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How Can Men Fight the Stigma of Dealing With Mental Health Problems?

U.S. News & World Report logo U.S. News & World Report 2/9/2018 David Levine
Sad young man looking through the window: "Men are at the highest risk for suicide death, and also typically the hardest to engage in traditional mental health services." © (Getty Images) "Men are at the highest risk for suicide death, and also typically the hardest to engage in traditional mental health services."

There's an old truism that men take better care of their cars than they do of their own health. Men are notoriously reluctant to ask for any kind of help, and that is especially true when it comes to mental health. Though the stigma of mental illness has certainly been lessened over the past several years, it remains stubbornly strong among men, who are typically averse to admitting to any problem and convinced they can "handle" anything themselves.

But an interesting program in Michigan is looking at ways to break through those obstacles and get men to seek professional help. Healthy Men Michigan is designed specifically to promote mental health and well-being among working-aged men who are living in that state, in part because suicide is the leading cause of injury death among men in Michigan. The program offers free online screening and referral services for a number of mental health issues, including depression, anxiety, anger management and thoughts of suicide, and access to local treatment options.

The Centers for Disease Control and Prevention is funding the University of Maryland-Baltimore School of Social Work to evaluate the program. The research team is led by Jodi Jacobson Frey, an associate professor. "Men are at the highest risk for suicide death, and also typically the hardest to engage in traditional mental health services," Frey says. "When they do engage, they often don't stay engaged, with medication or therapy. There are a lot of barriers to men getting treatment."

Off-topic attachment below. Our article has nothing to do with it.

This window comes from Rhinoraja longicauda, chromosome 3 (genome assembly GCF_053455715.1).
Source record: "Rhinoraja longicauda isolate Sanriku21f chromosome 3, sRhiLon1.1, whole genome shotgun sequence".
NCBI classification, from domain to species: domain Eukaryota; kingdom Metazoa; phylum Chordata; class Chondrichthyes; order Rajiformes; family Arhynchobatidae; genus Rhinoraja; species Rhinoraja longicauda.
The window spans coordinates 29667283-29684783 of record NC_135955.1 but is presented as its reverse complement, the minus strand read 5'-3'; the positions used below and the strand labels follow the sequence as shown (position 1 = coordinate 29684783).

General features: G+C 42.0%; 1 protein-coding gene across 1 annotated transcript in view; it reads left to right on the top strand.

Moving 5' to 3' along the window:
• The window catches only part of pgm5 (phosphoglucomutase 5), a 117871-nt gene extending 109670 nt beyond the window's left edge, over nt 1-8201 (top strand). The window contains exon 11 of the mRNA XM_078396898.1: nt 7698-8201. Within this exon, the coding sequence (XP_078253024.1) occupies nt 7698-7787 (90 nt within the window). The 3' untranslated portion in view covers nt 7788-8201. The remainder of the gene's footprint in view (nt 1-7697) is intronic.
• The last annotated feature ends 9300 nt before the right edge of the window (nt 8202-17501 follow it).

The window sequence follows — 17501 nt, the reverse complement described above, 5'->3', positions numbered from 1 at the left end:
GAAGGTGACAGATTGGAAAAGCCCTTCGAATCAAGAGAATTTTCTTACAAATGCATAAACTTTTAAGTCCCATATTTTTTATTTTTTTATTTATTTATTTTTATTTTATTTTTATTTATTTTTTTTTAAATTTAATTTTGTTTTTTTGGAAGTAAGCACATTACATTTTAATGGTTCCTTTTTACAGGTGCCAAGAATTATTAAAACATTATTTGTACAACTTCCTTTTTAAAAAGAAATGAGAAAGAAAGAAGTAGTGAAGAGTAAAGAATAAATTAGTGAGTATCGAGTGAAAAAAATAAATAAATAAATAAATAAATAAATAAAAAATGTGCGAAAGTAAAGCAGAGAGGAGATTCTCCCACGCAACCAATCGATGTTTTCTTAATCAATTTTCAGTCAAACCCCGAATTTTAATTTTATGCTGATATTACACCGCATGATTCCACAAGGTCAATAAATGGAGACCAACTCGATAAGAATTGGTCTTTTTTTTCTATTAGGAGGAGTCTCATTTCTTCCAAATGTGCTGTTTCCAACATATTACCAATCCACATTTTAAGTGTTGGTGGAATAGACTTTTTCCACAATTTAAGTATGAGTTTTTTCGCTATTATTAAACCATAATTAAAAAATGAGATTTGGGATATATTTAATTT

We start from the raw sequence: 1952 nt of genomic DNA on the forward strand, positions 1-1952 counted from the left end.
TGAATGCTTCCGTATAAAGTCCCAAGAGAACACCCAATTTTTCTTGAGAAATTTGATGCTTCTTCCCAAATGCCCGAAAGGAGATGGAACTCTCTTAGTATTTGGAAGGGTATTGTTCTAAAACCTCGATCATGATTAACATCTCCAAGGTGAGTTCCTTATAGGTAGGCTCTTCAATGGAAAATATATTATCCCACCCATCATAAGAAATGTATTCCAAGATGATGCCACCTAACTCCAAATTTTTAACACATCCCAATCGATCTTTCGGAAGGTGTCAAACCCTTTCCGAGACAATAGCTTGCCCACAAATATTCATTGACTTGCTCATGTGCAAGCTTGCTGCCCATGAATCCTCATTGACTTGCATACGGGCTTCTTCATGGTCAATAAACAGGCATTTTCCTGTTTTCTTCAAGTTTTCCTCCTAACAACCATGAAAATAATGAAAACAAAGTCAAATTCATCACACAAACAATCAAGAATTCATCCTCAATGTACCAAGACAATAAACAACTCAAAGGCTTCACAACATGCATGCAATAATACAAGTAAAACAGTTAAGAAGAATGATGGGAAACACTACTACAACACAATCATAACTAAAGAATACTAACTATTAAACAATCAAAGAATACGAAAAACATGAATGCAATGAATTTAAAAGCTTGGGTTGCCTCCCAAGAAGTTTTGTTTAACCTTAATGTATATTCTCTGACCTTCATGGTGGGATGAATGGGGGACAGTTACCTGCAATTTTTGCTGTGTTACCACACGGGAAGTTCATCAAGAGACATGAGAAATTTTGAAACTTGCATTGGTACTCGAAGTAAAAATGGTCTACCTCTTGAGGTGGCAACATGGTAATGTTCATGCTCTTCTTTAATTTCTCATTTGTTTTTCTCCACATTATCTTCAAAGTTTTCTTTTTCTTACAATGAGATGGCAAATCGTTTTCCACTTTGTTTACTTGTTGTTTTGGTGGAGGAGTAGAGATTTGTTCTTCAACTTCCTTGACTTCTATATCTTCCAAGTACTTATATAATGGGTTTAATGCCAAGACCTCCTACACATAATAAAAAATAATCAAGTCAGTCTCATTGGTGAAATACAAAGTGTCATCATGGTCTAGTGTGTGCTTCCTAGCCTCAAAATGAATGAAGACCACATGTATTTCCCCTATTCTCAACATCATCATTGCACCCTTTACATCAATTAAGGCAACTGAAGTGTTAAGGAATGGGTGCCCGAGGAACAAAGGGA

Barriers Specific to Men

"Historically, men have been viewed as the strong ones who take care of the family and protect the children from harm," says Dr. David Mischoulon, a professor of psychiatry at Harvard University and director of the Depression Clinical Research Program at Massachusetts General Hospital. "There are certain societal expectations on men that they have to be strong and effective. It is a lot harder for man to deal with any illness, because they can't play the role society expects of them." It is even worse with psychiatric conditions, Mischoulon says. "There is still a belief that they are signs of personal weakness. Men can more easily deal with high blood pressure, which won't have the same degree of sympathy as with a mental illness." Men are raised not to think or talk about emotional problems, Frey says. "They push them down, shy away from therapy. There is a stigma that seeking help is not viewed as masculine."

Her program, interestingly, is finding that the problem may be, in part, rooted in how treatment is presented. "We are finding in Healthy Men Michigan, and other programs, that men want to take a more active role in their health, but talk therapy is not necessarily what they are looking for. What works a bit better are nontraditional therapies."